Burton's body was cremated and the ashes were scattered at the Maxwell Ranch.  At the ceremony, the song "Orion" was played. Shortly after Burton's death, Jason Newsted from Flotsam and Jetsam became Metallica's new bassist.
Metallica wrote a tribute to Burton titled "To Live Is to Die" for ...And Justice for All. Burton also received a writing credit for the lyrics in the middle of the song, as well as the bass lines being a medley of unused recordings Burton had performed prior to his death.  A non-Metallica tribute to Burton is the song " In My Darkest Hour" by thrash metal band Megadeth. According to Dave Mustaine, after hearing of Burton's death, he sat down and wrote the music for the song in one sitting.  The lyrics, however, are unrelated to Burton's death. Mustaine was Metallica's lead guitarist in the early days and was a close friend of Burton at the time.  Thrash metal band Anthrax dedicated its album Among the Living to him, as did Metal Church with The Dark.[ citation needed]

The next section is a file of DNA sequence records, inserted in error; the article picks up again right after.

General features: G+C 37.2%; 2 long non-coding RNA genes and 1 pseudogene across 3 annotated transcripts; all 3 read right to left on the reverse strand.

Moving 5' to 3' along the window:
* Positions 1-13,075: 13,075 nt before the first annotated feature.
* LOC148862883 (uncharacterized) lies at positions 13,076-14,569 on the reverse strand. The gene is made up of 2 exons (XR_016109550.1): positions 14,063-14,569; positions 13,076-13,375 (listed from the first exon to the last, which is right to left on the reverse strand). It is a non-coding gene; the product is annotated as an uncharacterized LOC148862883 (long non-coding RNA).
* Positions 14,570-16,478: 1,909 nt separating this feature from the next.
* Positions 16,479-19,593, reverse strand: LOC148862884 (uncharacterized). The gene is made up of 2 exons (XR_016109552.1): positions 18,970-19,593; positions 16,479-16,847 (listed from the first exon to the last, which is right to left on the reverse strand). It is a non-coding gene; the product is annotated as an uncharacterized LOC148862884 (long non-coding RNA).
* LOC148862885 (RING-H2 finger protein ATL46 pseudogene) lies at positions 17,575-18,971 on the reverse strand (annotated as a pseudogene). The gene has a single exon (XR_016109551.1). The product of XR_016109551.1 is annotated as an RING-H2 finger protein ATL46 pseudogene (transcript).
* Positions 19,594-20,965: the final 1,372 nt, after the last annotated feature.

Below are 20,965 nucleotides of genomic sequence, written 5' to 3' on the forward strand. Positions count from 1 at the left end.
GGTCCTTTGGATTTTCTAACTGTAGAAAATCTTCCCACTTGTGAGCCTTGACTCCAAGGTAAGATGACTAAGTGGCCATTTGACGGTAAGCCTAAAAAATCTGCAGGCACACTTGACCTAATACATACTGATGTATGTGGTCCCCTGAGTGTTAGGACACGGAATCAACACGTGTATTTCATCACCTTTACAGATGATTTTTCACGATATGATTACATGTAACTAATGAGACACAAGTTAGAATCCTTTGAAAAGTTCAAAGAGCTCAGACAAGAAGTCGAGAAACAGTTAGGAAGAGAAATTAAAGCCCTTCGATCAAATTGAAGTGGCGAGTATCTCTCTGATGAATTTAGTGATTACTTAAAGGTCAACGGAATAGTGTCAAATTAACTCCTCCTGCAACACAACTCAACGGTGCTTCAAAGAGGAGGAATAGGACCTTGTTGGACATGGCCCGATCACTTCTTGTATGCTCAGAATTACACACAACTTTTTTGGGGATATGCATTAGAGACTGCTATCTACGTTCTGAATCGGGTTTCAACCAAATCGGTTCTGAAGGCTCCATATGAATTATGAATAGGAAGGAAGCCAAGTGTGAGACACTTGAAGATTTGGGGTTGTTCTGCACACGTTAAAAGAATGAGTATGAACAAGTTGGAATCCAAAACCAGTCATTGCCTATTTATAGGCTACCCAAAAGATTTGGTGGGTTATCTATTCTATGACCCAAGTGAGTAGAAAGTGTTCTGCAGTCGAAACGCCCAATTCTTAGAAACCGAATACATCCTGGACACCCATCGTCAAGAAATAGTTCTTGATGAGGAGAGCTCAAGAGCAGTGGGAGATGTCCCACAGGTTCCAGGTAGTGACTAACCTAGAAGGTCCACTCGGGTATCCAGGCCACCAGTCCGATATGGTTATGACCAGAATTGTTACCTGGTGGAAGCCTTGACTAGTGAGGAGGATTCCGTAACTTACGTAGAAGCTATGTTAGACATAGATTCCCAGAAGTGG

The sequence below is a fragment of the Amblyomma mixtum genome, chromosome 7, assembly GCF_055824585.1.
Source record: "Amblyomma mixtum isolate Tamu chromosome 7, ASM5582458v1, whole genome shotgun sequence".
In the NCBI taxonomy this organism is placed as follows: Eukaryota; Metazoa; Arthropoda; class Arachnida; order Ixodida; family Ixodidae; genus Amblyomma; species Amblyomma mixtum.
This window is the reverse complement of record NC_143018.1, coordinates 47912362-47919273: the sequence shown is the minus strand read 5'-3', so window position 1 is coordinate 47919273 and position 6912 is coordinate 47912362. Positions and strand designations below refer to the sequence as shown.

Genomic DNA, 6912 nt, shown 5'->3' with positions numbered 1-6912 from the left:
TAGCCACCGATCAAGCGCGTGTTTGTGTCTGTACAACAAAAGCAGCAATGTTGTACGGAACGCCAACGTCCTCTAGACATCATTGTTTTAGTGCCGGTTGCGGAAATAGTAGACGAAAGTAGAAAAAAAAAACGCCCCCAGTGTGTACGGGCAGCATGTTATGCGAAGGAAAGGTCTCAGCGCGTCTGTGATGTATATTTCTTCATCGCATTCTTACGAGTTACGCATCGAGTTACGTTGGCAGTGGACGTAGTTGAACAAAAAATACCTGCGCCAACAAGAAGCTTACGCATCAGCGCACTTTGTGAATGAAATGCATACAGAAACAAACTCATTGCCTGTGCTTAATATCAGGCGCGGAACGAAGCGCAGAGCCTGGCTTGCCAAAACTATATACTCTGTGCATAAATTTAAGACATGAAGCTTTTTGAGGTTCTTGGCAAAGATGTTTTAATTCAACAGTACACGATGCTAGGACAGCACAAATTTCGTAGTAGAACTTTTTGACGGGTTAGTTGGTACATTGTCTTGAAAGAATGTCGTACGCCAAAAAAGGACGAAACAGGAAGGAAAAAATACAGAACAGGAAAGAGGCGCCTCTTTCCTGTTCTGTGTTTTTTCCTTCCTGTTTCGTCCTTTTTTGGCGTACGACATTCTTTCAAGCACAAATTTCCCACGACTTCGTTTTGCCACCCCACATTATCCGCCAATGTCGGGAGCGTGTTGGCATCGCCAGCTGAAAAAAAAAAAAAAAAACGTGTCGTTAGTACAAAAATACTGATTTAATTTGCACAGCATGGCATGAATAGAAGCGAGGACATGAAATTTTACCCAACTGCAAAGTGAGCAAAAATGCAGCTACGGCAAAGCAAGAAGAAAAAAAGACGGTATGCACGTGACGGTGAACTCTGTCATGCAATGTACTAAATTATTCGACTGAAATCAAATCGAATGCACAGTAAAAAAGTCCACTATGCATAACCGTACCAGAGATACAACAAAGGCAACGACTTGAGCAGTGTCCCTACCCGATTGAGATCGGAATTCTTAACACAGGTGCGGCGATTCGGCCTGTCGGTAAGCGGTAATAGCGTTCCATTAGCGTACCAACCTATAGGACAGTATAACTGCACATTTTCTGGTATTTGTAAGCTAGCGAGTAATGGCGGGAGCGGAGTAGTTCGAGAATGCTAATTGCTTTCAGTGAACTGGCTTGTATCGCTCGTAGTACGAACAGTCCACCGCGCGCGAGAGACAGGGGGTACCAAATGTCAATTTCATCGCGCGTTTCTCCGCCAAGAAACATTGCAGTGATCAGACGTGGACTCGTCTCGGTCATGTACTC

On October 3, 2013, a memorial stone was unveiled in Sweden near the scene of the fatal crash. The lyrics "...cannot the Kingdom of Salvation take me home" from "To Live Is to Die" are written on Burton's memorial stone. On April 4, 2009, Burton was posthumously inducted into the Rock and Roll Hall of Fame, with Metallica bandmates James Hetfield, Lars Ulrich, and Kirk Hammett. Subsequent bassists Jason Newsted and Robert Trujillo were inducted as well. During the ceremony, the induction was accepted by his father Ray Burton, who shared the stage with the band and said that Cliff's mother was Metallica's biggest fan.[ citation needed]
A biography, To Live Is to Die: The Life and Death of Metallica's Cliff Burton, written by Joel McIver, was published by Jawbone Press in June 2009. Hammett provided the book's foreword.  In November 2016, Metallica released the album Hardwired... to Self-Destruct. The deluxe version of the album features a series of live recordings at Berkeley, California's legendary record store Rasputin Music in celebration of Record Store Day on April 16, 2016. The song "Fade to Black" was played with lead singer Hetfield dedicating the song to Burton. During the song Hetfield yells, "Can you hear us Cliff?"